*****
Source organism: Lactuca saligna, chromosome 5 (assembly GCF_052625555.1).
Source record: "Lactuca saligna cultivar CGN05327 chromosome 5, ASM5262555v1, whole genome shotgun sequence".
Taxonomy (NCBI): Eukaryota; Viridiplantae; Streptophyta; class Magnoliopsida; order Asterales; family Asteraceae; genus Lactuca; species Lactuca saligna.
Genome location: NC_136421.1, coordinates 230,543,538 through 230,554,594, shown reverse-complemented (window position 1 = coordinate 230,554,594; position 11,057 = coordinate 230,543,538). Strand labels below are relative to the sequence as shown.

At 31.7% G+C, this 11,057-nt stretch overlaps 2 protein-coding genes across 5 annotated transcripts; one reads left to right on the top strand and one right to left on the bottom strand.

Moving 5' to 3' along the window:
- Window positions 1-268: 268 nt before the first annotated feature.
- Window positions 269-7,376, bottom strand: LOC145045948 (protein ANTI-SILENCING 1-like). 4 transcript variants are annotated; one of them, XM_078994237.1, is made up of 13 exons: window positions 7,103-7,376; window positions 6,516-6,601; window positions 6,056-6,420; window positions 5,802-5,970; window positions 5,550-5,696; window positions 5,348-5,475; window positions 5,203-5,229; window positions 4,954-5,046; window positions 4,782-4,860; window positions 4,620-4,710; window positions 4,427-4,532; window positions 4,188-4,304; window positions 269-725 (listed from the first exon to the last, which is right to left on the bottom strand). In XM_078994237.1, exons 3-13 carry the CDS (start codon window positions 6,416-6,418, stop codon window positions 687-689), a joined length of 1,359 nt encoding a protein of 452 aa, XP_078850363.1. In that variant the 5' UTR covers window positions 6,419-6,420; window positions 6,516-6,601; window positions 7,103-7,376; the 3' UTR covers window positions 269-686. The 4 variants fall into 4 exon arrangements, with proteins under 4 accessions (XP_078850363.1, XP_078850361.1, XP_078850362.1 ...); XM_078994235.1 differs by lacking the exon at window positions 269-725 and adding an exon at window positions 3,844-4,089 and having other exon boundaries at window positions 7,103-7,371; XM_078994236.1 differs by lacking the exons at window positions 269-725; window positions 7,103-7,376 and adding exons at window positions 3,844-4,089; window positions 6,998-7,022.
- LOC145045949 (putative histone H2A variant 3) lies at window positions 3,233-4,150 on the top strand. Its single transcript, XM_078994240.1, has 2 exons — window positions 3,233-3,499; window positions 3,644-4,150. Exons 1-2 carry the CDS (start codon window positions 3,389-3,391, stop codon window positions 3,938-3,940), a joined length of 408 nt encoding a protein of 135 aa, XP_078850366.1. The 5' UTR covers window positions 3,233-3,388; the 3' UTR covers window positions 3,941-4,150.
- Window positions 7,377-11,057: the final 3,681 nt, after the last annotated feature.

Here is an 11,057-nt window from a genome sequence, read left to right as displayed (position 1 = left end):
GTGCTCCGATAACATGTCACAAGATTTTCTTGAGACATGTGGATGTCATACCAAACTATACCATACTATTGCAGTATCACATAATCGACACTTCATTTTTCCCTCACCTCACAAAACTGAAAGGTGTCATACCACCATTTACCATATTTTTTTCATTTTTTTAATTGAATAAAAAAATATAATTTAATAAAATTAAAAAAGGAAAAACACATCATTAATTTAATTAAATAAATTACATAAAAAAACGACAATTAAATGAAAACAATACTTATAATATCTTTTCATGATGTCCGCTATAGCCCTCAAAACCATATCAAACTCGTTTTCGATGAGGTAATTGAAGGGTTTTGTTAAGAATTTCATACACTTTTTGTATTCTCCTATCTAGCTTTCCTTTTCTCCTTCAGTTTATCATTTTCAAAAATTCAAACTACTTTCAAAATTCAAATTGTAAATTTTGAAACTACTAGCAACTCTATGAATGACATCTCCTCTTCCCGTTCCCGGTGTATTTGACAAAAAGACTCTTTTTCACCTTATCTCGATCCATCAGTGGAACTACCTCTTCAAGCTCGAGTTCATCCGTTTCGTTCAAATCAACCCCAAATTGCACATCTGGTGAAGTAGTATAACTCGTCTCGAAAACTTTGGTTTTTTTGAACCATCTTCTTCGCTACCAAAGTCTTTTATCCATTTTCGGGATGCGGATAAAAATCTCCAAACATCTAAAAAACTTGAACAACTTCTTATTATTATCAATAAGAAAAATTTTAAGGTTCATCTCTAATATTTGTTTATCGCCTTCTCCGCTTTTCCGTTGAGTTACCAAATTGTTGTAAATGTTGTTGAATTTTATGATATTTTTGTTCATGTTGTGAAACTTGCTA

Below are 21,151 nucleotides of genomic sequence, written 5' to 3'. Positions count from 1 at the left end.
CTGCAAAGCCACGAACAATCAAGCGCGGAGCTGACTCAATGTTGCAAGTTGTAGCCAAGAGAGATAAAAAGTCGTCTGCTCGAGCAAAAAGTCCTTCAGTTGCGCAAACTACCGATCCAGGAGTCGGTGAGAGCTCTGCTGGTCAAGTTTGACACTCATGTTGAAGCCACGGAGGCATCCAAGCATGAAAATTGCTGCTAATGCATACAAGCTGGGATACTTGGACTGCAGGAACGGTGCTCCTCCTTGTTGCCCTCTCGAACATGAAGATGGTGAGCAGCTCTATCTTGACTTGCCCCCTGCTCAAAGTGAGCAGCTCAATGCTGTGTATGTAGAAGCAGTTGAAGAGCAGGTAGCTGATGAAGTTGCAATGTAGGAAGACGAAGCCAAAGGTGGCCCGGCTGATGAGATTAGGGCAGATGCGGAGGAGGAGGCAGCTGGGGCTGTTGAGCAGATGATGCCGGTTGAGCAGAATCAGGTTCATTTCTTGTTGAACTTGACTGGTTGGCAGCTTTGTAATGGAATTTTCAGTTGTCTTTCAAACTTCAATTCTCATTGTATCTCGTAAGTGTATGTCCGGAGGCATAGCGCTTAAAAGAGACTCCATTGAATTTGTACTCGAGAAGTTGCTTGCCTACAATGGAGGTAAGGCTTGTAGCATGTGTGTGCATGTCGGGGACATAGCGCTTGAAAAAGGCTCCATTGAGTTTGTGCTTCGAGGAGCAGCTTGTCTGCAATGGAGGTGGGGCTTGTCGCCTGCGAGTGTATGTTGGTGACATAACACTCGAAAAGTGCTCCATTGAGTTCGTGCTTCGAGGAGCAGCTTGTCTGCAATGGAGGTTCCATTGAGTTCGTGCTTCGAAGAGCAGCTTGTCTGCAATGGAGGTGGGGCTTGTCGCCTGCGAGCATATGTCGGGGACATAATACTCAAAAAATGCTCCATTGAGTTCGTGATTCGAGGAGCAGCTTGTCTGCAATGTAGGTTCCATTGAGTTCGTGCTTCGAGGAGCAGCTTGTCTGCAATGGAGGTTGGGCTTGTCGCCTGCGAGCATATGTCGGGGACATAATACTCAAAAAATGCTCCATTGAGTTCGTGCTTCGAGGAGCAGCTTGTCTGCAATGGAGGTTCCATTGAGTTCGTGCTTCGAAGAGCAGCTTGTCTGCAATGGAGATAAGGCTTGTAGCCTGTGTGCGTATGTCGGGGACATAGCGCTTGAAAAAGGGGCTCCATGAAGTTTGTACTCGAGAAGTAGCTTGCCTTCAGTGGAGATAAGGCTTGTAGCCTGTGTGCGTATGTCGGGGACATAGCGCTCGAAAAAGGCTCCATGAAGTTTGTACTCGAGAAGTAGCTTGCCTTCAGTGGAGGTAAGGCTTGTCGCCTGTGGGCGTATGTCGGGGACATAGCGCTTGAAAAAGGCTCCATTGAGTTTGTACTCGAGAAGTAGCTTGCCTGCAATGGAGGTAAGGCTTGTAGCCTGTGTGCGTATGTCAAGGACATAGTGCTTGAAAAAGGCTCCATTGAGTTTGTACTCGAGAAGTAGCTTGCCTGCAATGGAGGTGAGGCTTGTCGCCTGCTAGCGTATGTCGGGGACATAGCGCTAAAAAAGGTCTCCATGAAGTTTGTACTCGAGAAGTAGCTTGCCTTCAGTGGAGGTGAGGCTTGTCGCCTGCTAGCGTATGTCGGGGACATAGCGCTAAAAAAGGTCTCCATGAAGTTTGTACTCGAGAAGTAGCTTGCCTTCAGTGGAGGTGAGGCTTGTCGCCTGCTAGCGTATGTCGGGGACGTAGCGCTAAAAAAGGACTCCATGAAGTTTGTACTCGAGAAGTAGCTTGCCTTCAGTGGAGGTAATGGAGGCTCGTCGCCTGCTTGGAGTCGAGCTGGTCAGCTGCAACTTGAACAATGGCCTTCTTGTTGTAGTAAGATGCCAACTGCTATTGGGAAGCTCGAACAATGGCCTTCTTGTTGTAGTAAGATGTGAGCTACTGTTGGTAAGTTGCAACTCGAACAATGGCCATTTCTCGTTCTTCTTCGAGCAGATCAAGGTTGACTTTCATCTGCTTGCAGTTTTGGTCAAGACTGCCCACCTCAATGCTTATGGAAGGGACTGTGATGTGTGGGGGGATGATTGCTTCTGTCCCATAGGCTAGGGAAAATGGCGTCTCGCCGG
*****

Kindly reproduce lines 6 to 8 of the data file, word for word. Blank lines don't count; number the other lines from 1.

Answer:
Moving 5' to 3' along the window:
- Window positions 1-268: 268 nt before the first annotated feature.
- Window positions 269-7,376, bottom strand: LOC145045948 (protein ANTI-SILENCING 1-like). 4 transcript variants are annotated; one of them, XM_078994237.1, is made up of 13 exons: window positions 7,103-7,376; window positions 6,516-6,601; window positions 6,056-6,420; window positions 5,802-5,970; window positions 5,550-5,696; window positions 5,348-5,475; window positions 5,203-5,229; window positions 4,954-5,046; window positions 4,782-4,860; window positions 4,620-4,710; window positions 4,427-4,532; window positions 4,188-4,304; window positions 269-725 (listed from the first exon to the last, which is right to left on the bottom strand). In XM_078994237.1, exons 3-13 carry the CDS (start codon window positions 6,416-6,418, stop codon window positions 687-689), a joined length of 1,359 nt encoding a protein of 452 aa, XP_078850363.1. In that variant the 5' UTR covers window positions 6,419-6,420; window positions 6,516-6,601; window positions 7,103-7,376; the 3' UTR covers window positions 269-686. The 4 variants fall into 4 exon arrangements, with proteins under 4 accessions (XP_078850363.1, XP_078850361.1, XP_078850362.1 ...); XM_078994235.1 differs by lacking the exon at window positions 269-725 and adding an exon at window positions 3,844-4,089 and having other exon boundaries at window positions 7,103-7,371; XM_078994236.1 differs by lacking the exons at window positions 269-725; window positions 7,103-7,376 and adding exons at window positions 3,844-4,089; window positions 6,998-7,022.